Ideas to Teach Appositives

 This blog post also includes a free printable organizer to help teach students appositive rules.What is an appositive? An appositive is a word or group of words that explain or define a noun. Appositives follow the nouns they explain.

When to Use Commas

Appositives can be either restrictive or nonrestrictive. I teach students to first locate the appositive by finding the phrase that describes the noun. Next, I ask students to read the sentence skipping the appositive. If the meaning of the sentence is clear without the appositive, then it is nonrestrictive [CCSS.ELA-LITERACY.L.6.2.A]. Use commas to separate nonrestrictive elements from the rest of the sentence. 

For example, in the following sentence a crossbreed mutt is helpful information, but does contain essential information.

My dog, a crossbreed mutt, loves to play with Frisbees.

In this example, Matthew Johnson is extra information that simply tells the reader the name of the student.

A bored student, Matthew Johnson, fell asleep in class.

Notice that the sentence is clear without the appositive.

A bored student fell asleep in class.

Appositives Anchor Chart - This blog post also includes a free printable organizer to help teach students appositive rules.

Sarah Pecorino created the physical feelings clip art used on this anchor chart. It can be found here.

As the anchor chart points out, appositives may be located in the middle or end of a sentence. Depending on the location of the appositive, use one or two commas to separate it from the rest of the sentence. 

One generalization is that one word appositives do not need commas. Warn students that while this is often true, the sentence must be analyzed. The students must ask, “Is the information in the appositive essential?” To understand this better, look at the third example on the anchor chart above.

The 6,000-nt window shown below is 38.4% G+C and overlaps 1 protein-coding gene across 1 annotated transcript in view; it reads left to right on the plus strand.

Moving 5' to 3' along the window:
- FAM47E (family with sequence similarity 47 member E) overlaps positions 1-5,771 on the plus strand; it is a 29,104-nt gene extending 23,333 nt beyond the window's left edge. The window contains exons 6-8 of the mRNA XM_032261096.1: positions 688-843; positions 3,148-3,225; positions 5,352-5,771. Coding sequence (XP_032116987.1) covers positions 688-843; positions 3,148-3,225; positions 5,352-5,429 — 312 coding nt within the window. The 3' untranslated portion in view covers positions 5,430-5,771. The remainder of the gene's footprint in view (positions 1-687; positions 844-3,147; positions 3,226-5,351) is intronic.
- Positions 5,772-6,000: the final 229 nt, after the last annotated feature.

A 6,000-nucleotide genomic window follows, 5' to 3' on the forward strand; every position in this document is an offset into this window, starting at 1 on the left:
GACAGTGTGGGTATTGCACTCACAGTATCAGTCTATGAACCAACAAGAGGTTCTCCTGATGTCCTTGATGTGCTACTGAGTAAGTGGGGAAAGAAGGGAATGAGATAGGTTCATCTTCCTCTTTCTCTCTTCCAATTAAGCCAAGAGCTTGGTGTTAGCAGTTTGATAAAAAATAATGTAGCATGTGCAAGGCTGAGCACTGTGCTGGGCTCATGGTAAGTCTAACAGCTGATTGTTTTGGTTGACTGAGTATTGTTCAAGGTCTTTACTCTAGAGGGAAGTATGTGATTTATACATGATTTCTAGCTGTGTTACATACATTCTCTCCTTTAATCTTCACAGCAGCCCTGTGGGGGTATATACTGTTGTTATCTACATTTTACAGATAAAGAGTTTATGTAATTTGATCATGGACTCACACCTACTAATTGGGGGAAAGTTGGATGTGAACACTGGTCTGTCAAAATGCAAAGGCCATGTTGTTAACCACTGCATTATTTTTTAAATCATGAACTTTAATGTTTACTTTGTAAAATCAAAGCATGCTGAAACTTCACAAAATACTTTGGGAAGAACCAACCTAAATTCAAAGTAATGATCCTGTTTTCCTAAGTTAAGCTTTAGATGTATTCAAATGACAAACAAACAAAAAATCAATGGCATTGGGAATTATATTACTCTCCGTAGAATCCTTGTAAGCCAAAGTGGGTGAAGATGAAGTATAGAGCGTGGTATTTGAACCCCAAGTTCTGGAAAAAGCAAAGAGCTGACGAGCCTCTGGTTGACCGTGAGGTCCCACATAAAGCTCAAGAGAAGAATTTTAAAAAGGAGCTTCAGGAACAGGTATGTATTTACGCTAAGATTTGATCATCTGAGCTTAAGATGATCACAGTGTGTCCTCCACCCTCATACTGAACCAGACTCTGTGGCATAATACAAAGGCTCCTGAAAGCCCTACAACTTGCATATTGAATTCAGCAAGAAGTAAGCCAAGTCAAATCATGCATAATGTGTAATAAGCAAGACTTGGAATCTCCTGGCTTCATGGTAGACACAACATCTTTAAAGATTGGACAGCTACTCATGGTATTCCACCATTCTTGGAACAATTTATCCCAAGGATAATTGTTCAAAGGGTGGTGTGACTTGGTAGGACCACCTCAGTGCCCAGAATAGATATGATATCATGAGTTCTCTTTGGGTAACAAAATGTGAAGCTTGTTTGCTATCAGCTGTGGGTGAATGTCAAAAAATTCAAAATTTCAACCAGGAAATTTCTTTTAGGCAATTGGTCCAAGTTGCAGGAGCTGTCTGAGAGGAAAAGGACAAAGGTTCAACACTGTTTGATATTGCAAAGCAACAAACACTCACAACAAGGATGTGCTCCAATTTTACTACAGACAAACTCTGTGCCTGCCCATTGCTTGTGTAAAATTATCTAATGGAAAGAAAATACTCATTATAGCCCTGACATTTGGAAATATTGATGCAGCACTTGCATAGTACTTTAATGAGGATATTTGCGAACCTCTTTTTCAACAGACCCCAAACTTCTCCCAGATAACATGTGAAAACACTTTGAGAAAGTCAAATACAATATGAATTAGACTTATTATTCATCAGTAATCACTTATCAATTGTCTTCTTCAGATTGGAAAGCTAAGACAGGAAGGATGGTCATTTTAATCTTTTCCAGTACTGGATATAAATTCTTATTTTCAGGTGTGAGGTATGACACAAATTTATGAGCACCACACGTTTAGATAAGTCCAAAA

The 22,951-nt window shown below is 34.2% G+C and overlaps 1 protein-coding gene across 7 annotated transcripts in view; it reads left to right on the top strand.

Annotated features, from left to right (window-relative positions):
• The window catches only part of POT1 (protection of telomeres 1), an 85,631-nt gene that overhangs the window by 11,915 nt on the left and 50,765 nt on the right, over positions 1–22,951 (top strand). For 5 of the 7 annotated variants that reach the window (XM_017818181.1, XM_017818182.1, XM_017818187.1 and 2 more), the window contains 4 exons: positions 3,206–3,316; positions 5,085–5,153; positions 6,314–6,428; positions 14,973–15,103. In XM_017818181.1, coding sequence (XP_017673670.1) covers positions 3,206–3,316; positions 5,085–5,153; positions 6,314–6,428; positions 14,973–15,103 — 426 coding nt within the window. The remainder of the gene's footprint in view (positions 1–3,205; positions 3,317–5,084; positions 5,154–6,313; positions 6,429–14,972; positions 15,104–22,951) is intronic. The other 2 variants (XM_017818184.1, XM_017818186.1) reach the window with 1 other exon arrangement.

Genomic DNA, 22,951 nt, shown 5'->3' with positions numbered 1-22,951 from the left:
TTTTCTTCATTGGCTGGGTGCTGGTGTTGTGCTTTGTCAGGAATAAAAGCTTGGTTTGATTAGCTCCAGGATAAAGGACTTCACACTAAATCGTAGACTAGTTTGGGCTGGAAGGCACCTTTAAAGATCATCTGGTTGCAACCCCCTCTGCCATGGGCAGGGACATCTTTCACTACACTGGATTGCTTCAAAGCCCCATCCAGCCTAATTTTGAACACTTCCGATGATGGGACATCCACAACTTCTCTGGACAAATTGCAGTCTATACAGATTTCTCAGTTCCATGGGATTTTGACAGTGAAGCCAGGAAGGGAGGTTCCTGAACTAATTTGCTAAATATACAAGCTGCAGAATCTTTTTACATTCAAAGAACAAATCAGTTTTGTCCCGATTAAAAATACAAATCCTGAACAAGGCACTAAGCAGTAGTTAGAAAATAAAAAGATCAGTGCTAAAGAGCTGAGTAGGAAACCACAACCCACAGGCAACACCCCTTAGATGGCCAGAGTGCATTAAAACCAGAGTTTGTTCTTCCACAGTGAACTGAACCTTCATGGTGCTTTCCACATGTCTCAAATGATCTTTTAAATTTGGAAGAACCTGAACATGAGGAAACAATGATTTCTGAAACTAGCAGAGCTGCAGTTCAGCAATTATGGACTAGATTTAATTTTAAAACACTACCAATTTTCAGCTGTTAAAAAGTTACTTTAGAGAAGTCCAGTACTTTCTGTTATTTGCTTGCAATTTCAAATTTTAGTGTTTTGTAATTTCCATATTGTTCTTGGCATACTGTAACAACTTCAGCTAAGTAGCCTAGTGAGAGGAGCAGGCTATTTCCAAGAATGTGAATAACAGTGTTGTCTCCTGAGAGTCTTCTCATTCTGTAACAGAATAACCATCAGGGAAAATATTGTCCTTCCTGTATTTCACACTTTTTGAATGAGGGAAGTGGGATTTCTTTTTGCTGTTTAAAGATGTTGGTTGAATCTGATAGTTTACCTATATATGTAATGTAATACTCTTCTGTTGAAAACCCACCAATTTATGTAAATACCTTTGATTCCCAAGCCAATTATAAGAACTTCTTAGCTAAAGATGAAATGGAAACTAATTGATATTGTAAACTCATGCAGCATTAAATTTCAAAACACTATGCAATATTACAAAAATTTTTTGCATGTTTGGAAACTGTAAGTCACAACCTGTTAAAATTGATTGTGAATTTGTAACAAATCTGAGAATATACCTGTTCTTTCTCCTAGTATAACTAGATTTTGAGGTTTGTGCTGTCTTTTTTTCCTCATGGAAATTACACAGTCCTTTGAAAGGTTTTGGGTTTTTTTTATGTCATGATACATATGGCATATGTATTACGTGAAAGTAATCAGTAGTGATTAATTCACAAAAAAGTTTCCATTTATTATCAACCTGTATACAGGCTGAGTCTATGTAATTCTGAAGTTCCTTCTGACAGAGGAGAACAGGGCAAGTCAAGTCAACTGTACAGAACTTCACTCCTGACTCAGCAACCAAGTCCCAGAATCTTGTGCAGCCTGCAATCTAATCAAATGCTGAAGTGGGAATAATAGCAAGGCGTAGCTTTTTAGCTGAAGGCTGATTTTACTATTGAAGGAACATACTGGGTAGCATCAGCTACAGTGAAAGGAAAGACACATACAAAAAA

Uses of AppositivesAppositives Anchor Chart - This blog post also includes a free printable organizer to help teach students appositive rules.

Kate Hadfield created the dog clip art used on this anchor chart. It can be found here.

The anchor chart explains three uses of appositives. The first is to combine short choppy sentences. [CCSS.ELA-LITERACY.L.5.3.A, CCSS.ELA-LITERACY.L.6.3.A] The second is to make sentences clear to the reader. The final example illustrates how adding an appositive can expand a short sentence to give it more interest. By using appositives, students vary sentences. [CCSS.ELA-LITERACY.L.6.1.E]. 

Activity #1  

This short video works well as an introduction to appositives. The two examples seen here are explained.

This Youtube video goes over the three examples seen here. 

Activity #2 

Appositives Staggered Flip Organizer -  This blog post also includes a free printable organizer to help teach students appositive rules.

Click here to download the organizer to use with your students. The organizer contains the exact same information as the anchor charts. Using the two together makes a great mini-lesson.

This blog post includes two anchor charts plus a free printable organizer to help teach students appositive rules.

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